Writing about 2018 is one of those conflicting headaches that I honestly find myself wanting to avoid. I’d rather not make the intro to this list the most depressing thing I’ve ever written, but I feel and have always felt honesty is really important in context like this. On a personal level, my relationships, friendships, living situation, and even my career were all thrown to hell and into chaos, making 2018 one of the most difficult years of my life, if not the most difficult. Yet, it also was the year that Scott White, Quinten Hoffman, and Mike Burgess joined IrrationalPassions.com. Three folks that not only spurred me on, but Jarrett Green, Logan Wilkinson, and Jurge Cruz as well.
I’ve never seen a year like 2018 come and go, professionally, and so much good work and collaboration was done through it, and through this team. Forgive me for bragging on a part of my team, but I’ve never seen Logan so driven, never seen Jarrett so optimistic, and never seen Jurge produce such good social work. That, coupled with the bonds I got to make through shows like Book Club and Podcast Ultimate with Scott and Mike respectively. And watching Quin go from his stellar Celeste review to his first ever video project in his Hitman 2 Video review all in the span of 12 months fills my heart with pride.
All this while dealing with friendship fallouts, constant fighting between roommates, the possibility that I’d have to move out and live on my own in May, and just crippling depression for what feels like the entire year. Feeling like you’re drowning for so long now you don’t know what it’s like to be breathing anymore is the pervasive takeaway for 2018 for me.
Projects like video essays, Alex Talks, Case Study, and most of all Get Acquainted suffered because of that. It hurts looking back on all the content ideas and promises I made that I can’t fulfill. I just know those things will never happen in the way I initially envisioned, and while it’s mostly a cut to my own personal pride, it’s something I own and hold myself accountable for.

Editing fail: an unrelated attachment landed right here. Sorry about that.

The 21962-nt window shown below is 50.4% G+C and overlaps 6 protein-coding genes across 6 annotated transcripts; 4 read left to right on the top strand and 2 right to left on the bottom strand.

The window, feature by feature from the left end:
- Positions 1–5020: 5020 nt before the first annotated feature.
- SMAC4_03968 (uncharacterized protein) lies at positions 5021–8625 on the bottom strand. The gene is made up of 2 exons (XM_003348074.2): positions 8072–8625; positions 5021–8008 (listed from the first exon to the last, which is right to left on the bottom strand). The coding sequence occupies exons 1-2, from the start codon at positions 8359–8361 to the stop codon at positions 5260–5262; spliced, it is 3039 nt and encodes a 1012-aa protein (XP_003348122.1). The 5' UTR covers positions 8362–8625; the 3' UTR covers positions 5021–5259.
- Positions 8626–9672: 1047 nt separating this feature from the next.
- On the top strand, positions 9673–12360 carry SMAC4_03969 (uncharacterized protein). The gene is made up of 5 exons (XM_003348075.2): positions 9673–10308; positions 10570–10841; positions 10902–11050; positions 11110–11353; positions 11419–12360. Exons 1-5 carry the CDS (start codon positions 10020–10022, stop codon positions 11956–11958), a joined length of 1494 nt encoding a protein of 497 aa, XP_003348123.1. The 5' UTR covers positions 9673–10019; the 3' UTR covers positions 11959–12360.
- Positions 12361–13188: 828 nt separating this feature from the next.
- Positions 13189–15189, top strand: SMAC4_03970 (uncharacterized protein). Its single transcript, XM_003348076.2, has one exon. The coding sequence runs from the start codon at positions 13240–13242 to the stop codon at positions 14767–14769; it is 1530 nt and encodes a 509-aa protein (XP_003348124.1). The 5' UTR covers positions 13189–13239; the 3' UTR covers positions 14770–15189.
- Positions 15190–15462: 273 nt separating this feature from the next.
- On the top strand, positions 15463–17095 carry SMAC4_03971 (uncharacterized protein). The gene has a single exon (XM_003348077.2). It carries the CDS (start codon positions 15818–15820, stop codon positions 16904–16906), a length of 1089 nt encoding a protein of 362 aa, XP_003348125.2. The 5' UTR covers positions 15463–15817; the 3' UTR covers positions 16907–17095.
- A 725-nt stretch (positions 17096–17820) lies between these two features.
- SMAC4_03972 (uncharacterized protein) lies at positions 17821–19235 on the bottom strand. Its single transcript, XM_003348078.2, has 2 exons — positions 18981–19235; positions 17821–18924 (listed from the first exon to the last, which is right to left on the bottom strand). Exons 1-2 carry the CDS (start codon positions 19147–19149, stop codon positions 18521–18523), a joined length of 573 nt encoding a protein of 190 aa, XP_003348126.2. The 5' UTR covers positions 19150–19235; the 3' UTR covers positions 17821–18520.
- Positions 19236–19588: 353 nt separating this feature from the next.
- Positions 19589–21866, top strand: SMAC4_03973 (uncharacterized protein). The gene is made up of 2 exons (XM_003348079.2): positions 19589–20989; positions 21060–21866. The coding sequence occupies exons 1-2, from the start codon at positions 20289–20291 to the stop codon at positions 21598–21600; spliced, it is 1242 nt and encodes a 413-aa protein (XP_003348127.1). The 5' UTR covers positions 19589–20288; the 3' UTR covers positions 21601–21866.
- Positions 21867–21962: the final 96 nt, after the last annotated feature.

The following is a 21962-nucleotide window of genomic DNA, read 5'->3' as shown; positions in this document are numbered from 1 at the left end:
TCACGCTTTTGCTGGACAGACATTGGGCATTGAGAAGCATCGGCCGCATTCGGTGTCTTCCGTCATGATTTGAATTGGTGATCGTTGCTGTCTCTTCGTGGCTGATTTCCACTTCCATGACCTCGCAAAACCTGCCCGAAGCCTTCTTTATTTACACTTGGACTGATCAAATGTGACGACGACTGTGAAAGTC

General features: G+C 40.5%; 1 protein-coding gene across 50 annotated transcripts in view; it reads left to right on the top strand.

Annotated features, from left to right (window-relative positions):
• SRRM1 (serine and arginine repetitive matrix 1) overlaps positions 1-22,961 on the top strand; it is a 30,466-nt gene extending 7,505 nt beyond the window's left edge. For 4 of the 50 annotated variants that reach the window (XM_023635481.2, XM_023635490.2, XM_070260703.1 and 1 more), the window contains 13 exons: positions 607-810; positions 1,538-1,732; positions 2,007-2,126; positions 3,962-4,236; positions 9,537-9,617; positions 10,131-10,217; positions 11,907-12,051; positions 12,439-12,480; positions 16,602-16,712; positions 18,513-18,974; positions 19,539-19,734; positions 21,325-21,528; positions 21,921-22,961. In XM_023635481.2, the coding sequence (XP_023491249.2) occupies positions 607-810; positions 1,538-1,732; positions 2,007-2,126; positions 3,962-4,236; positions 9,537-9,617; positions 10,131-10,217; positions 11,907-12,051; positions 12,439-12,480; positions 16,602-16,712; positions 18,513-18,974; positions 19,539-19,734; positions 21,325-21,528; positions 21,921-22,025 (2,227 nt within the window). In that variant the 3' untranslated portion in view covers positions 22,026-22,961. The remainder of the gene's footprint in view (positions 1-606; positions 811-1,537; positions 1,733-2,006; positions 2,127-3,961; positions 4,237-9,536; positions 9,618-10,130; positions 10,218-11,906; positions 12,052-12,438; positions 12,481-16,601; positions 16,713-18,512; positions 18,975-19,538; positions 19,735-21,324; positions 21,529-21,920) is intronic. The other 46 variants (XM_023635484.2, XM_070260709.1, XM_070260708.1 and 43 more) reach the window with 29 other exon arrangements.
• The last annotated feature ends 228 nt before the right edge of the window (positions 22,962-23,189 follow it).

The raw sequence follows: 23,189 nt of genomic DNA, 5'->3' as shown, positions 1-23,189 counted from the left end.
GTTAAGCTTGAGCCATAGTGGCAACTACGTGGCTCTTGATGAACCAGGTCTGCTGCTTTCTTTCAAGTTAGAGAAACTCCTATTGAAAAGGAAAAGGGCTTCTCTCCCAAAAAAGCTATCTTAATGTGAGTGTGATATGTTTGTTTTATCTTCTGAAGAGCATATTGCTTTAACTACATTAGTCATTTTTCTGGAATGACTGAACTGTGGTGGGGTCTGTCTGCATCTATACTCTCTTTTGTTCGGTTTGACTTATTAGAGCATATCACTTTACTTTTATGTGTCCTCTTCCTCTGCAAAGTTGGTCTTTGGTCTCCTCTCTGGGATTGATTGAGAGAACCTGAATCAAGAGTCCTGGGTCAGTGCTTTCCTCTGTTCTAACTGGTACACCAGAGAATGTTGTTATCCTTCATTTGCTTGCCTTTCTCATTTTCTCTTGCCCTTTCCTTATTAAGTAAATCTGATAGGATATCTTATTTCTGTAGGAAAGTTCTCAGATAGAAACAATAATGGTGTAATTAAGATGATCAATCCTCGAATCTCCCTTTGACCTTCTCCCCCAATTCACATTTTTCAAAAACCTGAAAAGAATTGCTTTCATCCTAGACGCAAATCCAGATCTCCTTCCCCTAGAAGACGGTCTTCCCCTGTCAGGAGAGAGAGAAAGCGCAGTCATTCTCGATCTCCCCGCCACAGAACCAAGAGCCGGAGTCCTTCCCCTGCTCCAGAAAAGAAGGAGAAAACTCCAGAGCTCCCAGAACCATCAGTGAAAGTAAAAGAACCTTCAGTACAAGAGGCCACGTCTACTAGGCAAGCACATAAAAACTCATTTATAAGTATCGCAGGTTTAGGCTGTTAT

But new year, new vibes. That’s the hope. I’ve had a conflicted year, in theory, but the things that are still around are this amazing team I hope to make amazing things this year with (starting with our most stellar rendition of Game of the Year) and new shows, new ideas, new projects, and so much more to come.
Let’s celebrate games, celebrate the things that are still here, and hold our hands strong until Kingdom Hearts releases in just a few short weeks.
Here are my favorite games from 2018.
God of War – Ultimately, I really liked God of War. But the further I get from the title the more problems I find in it. I don’t want to dunk on something honorable on this list. Just know that I feel I have far more issues with how God of War handles its characters than most other players. Regardless, it does a lot of legwork modernizing a franchise that I felt was too archaic to live in the modern age, and that’s pretty impressive.
Marvel’s Spider-Man – I think the open-world-ness of Spider-Man is its greatest downfall. It feels like any other open world game from 2008. But it told a great Spider-Man story, and I certainly want to see another one.
Monster Hunter World – My first foray into Monster Hunter with this one. I really had fun with it, but it took too long for it to click with me. I wish I had stuck around to see the “post-game” content MHW had to offer, but I’d still recommend it to anyone trying to break into this franchise.
Assassin’s Creed Odyssey – Good god I could write a book about everything I don’t like and everything I do like about this game. It’s great. And also bad. But also great. If you like open world action RPGs, it’s probably worth playing just to see Kassandra in action. She’s perfect. I adore her. But she certainly does the work to carry the rest of this game.
Gris – I just played Gris, and honestly if I had more time to ruminate on it, it’d absolutely be on this list. I love this game. It’s beautiful, emotional, and has an endlessly powerful message. Play Gris. Play it now, don’t hesitate like I did, you won’t regret it.